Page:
Who owns space? Here's what laws govern space exploration

Are you free to mine asteroids? The laws governing the exploration of space are still being debated.
Paul Ratner
Lonely Galaxy.NASA

Speaking broadly, no one owns space. But when you start looking at the particulars, a more complex answer emerges. Major organizations and investors wouldn’t be vying to get a piece of the space pie if there wasn’t amazing money to be made. Besides the 130 official government agencies around the world that are dedicated to space, Space Tech’s 2021 report identified more than 10,000 private tech companies and 5,000 top investors in the space sector besides Elon Musk’s SpaceX, which tends to get the most of the attention.

Valued currently at $350 billion and projected to reach $1 trillion in value in less than two decades, the industry focused on space is about to explode. As a new frontier is about to be opened to unbridled exploration, will it be the Wild West all over again, but in space?

The Outer Space Treaty of 1967

Much of what we accept as rules governing space was outlined by the Outer Space Treaty of 1967 (Treaty on Principles Governing the Activities of States in the Exploration and Use of Outer Space, including the Moon and Other Celestial Bodies), a foundational agreement of international space law which was negotiated and drafted under the auspices of the United Nations. The treaty, which by now includes 111 countries as signatories, set out key principles of how Earth’s nations should think about the use of space. The treaty poetically designated space as “the province of all mankind” and declared that it must remain open to peaceful explorations and use by all equally.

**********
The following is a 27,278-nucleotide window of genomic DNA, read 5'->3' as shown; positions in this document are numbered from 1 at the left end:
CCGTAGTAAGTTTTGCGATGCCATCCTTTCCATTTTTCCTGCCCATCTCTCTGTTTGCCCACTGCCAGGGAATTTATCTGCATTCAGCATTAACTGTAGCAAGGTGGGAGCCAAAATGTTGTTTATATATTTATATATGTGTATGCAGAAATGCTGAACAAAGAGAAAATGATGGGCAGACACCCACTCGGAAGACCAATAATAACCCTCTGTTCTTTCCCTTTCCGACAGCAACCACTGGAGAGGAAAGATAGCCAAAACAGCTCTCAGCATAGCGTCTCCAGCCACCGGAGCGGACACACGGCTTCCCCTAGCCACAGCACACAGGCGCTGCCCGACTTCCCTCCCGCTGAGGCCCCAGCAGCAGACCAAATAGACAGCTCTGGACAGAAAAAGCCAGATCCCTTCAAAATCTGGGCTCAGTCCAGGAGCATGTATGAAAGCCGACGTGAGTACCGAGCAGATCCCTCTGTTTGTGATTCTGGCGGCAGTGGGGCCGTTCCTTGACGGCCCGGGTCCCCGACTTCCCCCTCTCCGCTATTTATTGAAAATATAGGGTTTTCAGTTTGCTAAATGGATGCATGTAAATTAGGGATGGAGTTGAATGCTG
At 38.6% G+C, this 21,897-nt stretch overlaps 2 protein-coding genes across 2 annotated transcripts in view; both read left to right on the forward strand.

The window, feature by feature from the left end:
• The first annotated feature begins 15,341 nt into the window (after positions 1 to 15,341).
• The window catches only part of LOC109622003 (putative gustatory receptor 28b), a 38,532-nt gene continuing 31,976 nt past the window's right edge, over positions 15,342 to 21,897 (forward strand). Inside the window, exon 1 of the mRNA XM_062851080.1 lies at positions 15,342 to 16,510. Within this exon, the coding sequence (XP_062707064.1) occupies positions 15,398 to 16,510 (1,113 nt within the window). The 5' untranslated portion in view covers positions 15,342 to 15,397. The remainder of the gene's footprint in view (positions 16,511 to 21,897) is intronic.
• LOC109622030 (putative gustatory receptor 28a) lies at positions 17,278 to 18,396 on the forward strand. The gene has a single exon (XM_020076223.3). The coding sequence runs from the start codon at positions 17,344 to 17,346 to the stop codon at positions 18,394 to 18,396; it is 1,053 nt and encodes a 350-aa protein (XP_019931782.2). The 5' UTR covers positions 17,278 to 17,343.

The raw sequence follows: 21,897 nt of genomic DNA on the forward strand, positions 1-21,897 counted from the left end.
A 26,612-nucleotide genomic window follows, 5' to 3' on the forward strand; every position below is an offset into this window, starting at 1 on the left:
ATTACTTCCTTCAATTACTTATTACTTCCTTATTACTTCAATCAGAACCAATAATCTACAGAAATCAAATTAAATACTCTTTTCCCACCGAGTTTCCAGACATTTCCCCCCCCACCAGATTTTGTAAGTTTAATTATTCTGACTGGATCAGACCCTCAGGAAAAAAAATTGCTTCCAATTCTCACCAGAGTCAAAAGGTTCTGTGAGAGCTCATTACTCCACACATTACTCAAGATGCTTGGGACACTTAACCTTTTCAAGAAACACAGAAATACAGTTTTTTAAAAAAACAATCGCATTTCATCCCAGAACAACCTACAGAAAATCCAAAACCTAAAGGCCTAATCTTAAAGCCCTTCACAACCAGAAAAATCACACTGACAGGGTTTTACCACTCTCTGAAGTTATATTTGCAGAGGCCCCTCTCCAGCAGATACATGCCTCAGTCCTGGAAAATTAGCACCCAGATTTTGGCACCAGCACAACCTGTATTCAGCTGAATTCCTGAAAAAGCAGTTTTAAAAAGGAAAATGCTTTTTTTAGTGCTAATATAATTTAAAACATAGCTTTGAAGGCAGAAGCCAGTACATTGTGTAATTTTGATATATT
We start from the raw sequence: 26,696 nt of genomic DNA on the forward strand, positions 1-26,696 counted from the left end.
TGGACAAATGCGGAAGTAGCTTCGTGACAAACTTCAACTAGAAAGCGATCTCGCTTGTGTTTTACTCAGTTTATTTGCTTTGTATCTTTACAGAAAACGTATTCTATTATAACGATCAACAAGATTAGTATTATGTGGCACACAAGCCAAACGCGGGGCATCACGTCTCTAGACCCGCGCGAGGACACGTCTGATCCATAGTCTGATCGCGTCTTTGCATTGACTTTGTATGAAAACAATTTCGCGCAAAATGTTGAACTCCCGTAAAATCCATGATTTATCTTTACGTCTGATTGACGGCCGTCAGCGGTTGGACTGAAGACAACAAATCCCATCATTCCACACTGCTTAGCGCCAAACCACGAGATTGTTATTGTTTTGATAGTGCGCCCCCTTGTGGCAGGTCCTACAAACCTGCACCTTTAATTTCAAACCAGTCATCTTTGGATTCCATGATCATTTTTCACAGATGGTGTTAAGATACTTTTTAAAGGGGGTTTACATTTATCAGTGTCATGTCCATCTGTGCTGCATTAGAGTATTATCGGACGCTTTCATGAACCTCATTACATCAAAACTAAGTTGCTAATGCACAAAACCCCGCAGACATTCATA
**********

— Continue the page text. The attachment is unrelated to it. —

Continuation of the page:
The treaty also laid out rules about the Moon and other “celestial bodies,” declaring that they cannot be claimed by anyone sovereign nation. Notably, the treaty also stated that no nuclear weapons or weapons of mass destruction should ever be placed in space, although it left the door open for conventional weapons, as well as the establishment of military space forces. 

Where is space?

One big drawback of the 1967 Outer Space Treaty (OST) is that it didn’t precisely define what outer space was. After all, where does space begin? Is Jeff Bezos really an astronaut? As Dr. Jill Stuart, editor of the journal Space Policy, explained to the BBC, "There is no official definition of outer space.” She proposed that the Karman Line is generally the standard of “physical demarcation,” starting at about 62 miles (100km) above the Earth. The imaginary line describes the boundary between our planet’s atmosphere and outer space. The atmosphere at that altitude would be too thin to support aeronautical flight. Reaching that height, aircraft would need a propulsion system that doesn’t rely on the lift generated by Earth’s atmosphere to keep going further.